- Look for the camera’s operation light coming on when you’re not using it; this is by no means a failsafe — recent research suggests hackers using special web camera programs may be able to switch off the light.
- If the camera is built-in but you don’t use it, disable it. It’s beyond the scope of this report to explain how to do this, but either find a good online tutorial such as About’s How to Disable a Webcam or get someone who knows how to do it disable it for you.
- Don’t locate the camera anywhere where its usage might give away details of your location or provide other valuable information to thieves.
- Don’t do anything in front of a camera that you wouldn’t mind the whole world seeing. Hackers may even be able to access your camera while you’re using it with someone else and record your actions.
- Warn your kids!!! Tell them especially about the point above. Even some of their friends could be recording their behavior and comments, then posting them online. Consider disabling the camera or imposing some restrictions.
Naturally, a hijacking-type web camera program enables a criminal to spy on victims, but the use of these devices for secret observing is far more widespread than that.
For a start, there are legitimate devices, as we mentioned above, installed for security purposes in homes, stores, schools and workplaces.
Some of these, intentionally or not, are also connected to the Internet, putting webcam safety at risk.
In fact, the New York Times reported a couple of years back on a security camera monitoring a girls’ changing room at a school.
The computer server on which videos were stored was linked to the Internet.
Then, of course, there are literally thousands of public wireless webcams on highways, at vacation resorts and scores of other places that maybe we don’t think about when we visit these locations, but you can be sure hundreds of people log on to them every day.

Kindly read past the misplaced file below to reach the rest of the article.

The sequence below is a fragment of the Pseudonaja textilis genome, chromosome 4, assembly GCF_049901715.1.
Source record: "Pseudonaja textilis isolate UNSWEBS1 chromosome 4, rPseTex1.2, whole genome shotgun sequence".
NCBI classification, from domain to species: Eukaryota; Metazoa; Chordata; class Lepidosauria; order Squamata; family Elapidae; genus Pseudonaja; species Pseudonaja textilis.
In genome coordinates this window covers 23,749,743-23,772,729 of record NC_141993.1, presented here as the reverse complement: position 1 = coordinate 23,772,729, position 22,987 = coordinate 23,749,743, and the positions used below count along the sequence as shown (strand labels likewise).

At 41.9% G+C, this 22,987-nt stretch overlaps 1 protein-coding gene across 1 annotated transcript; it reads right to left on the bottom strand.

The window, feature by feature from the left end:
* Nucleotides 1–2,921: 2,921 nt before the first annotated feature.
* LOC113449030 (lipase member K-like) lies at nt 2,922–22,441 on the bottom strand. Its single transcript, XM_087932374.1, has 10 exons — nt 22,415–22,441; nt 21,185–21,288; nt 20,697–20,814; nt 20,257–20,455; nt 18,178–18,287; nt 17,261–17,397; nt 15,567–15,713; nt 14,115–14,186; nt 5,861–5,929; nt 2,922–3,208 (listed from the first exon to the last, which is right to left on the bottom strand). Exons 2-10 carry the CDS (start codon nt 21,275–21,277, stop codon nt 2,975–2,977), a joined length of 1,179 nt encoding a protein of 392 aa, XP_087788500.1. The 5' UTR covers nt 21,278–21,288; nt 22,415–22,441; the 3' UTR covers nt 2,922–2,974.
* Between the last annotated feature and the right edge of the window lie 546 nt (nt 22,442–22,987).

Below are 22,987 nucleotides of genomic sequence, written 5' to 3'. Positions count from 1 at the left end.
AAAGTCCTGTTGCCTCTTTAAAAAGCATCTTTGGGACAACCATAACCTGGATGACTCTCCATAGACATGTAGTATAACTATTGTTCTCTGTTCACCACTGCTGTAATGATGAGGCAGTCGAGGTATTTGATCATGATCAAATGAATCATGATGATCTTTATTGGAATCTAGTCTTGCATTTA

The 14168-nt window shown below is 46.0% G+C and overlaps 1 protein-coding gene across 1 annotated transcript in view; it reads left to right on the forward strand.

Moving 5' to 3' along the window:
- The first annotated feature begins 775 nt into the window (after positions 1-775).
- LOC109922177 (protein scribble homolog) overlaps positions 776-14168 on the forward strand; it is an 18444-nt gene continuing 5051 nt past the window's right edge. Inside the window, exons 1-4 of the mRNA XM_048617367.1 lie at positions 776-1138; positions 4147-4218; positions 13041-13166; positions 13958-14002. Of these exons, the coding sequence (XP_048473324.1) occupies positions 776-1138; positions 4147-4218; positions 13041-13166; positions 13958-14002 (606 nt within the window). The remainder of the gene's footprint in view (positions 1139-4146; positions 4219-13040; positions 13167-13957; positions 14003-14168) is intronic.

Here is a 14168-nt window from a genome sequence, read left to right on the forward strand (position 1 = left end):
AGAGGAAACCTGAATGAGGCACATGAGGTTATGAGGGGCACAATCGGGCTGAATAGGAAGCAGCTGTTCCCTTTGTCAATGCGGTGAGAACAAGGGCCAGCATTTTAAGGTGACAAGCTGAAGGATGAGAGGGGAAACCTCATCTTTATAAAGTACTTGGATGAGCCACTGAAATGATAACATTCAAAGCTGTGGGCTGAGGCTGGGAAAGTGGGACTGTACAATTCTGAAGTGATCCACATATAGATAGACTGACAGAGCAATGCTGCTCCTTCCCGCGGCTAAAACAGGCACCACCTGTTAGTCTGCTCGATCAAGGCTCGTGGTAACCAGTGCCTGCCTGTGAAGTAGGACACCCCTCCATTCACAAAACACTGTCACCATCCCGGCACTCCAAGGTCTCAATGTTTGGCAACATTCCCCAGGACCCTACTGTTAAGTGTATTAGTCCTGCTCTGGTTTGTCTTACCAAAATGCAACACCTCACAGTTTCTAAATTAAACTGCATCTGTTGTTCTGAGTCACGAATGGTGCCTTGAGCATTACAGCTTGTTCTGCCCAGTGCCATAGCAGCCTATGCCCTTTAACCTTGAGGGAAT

Then there was the famous case in 2010 when a Pennsylvania school purposely installed software to remotely activate webcams on MacBook laptops so they could find them if they were lost or stolen.
Pupils were not told about it and some saw this web camera program as an invasion of privacy. Eventually, the FBI became involved.
Okay, and what about the cameras, hidden by crooks, that we don’t know about? For example: the ones that record us keying in our PIN numbers at ATMs, or, worse, hidden in places where we expect total privacy.
The point we’re making here is that pretty much wherever you go, there’s the possibility a camera is watching you.
Your key defenses for webcam safety here are to assume you’re being watched and, again, to conceal confidential information (like PIN number keying) and to behave in a way that you don’t mind other people seeing.
In the case of private places, from changing rooms to hotel suites, even though the likelihood is extremely low that you’re being spied on, it’s always worth taking a quick look around to check for suspicious objects or small holes which look like they don’t belong.
If you have any suspicions, guard your behavior. If you have anything like evidence of spying, tell the police.
Webcam hijacking and spying is an unsavory subject but it’s real. And as more and more of us choose to use video online and camera technology gets ever more sophisticated, expect to hear more of compromised webcam safety.
Time to close — we’re off to take a walk. See you next week.